How to get the best deal in a takeover
Published in the Daily Telegraph, May 2015 by Dale Gillham
IINet sounds more like something out of a Terminator movie than an investment listed on the Australian exchange.
Rather than being “terminated”, iiNet (IIN) may soon be swallowed up by TPG Telecom (TPM).
Now if you hold IIN, or any company that may be a possible takeover target, then you need to know how to determine a fair price for your shares.
Firstly, there is more than one way for a takeover to occur;
- Via a friendly takeover or acquisition, where the bidding company makes an offer to the board of the target company, the board likes the offer and shareholders are advised to accept the deal and they vote on it;
- A hostile takeover, where the board of the company being taken over refuses to negotiate and advises shareholders not to accept an offer, in which case the bidder may make a direct offer to shareholders.
The IIN board has unanimously recommended the acquisition, however, some shareholders believe the offer isn’t enough.
As an IIN shareholder, you can vote on the deal in June. But how do you know whether the offer price is right?
Just because the offer is greater than the price traded prior to the announcement doesn’t mean it is.
Remember, in handing over your shares you will be giving up future potential and therefore you want to receive a healthy premium for your shares. So how do you work this out?
One way is to look over the company’s financials. You could spend days pouring over a company’s financial reports to piece it all together.
Not everyone can do that, and it takes a lot of patience and know-how.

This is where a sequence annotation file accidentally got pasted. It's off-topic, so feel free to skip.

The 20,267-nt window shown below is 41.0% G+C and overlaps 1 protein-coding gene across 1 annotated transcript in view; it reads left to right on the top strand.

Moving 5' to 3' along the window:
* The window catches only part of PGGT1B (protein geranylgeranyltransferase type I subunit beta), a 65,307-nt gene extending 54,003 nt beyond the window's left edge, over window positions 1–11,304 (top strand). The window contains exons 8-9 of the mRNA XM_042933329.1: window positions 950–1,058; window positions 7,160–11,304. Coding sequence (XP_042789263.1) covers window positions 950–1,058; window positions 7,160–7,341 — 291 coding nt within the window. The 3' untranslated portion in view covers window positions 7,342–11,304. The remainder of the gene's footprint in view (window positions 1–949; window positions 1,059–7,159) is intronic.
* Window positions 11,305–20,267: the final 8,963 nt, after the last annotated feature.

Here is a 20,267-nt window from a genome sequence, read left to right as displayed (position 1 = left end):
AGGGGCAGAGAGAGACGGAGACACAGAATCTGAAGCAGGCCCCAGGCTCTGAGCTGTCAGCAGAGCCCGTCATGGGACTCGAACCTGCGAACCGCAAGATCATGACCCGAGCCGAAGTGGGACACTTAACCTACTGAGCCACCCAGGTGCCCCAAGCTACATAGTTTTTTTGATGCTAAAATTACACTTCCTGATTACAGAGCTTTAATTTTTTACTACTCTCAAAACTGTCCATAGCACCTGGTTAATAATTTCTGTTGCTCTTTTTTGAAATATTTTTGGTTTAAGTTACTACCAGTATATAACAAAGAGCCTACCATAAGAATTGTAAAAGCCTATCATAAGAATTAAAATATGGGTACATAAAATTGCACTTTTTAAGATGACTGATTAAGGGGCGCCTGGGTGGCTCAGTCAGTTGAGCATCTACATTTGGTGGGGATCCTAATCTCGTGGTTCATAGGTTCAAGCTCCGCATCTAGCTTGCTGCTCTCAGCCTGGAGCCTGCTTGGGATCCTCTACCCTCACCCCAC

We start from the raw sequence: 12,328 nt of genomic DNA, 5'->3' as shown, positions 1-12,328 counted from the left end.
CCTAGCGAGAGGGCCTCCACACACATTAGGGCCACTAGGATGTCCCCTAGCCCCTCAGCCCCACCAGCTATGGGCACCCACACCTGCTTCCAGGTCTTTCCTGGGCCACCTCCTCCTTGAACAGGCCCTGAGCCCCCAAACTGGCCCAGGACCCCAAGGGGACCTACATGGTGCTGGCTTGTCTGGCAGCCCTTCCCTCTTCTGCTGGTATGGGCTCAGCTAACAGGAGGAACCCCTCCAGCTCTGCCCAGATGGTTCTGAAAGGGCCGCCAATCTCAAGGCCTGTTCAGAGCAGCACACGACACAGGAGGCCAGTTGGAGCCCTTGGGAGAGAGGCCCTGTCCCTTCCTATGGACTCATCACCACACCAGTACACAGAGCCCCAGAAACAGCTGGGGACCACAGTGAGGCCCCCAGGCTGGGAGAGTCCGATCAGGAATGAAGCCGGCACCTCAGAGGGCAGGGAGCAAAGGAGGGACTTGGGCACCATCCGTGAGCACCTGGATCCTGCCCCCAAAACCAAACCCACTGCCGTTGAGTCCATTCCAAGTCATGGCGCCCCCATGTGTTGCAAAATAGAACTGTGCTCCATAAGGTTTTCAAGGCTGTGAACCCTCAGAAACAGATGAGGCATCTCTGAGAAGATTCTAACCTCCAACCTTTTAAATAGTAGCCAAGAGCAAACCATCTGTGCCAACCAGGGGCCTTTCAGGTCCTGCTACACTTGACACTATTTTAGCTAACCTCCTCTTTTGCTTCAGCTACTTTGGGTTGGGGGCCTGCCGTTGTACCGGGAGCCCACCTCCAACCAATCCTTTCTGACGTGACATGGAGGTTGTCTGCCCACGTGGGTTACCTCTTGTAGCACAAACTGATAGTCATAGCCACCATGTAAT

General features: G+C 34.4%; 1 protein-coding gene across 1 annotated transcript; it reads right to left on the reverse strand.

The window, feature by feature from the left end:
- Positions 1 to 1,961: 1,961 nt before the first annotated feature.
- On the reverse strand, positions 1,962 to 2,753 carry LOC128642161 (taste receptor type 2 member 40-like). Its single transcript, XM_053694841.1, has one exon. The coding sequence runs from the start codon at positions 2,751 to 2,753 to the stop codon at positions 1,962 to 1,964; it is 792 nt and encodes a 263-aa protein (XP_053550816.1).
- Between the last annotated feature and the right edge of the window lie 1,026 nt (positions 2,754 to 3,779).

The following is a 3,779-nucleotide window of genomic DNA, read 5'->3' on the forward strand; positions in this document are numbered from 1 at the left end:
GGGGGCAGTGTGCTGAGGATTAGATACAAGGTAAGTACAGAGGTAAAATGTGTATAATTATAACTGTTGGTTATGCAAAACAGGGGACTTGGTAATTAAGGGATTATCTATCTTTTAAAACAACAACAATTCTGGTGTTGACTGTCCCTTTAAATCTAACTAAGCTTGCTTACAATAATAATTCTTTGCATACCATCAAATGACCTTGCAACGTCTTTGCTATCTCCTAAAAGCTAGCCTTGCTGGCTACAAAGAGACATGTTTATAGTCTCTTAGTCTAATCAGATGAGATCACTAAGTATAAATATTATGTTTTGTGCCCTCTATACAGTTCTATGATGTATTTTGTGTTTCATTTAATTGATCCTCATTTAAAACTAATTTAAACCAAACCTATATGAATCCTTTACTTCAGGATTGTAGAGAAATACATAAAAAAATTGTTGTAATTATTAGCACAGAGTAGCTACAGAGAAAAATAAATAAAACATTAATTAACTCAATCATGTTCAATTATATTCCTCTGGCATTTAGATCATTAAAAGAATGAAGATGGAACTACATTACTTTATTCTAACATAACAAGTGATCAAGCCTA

Companies that take over other listed companies usually have a team of professionals to determine the price.
So, what hope does the average person have. Should we just agree?
As someone who likes to keep things simple, when a company is about to be taken over the first thing I do is pull up my charts.
The great thing about price charts is that most people can read them and it’s far easier than dissecting financial reports and tables of numbers.
I simply apply three techniques to my price chart.
One of the richest men to trade the markets was WD Gann, and he believed in applying price, pattern and time to determine future share price values.
It worked then and it still works today.
So, what does the IIN chart show?
Just before the announcement of the takeover, IIN shares had been falling and were trading close to $6.60, therefore it was possible for the share price to go lower before a recovery would occur.
That said, the analysis still indicated IIN shares were likely to trade closer to my target range between $10 and $11 in the next 12 months.
Given this, I believe the market is right to hold out for more from either TPM or a rival bidder.
Perhaps a figure between the current $8.60 offer and the midpoint of the target range would be more acceptable to shareholders. You decide.
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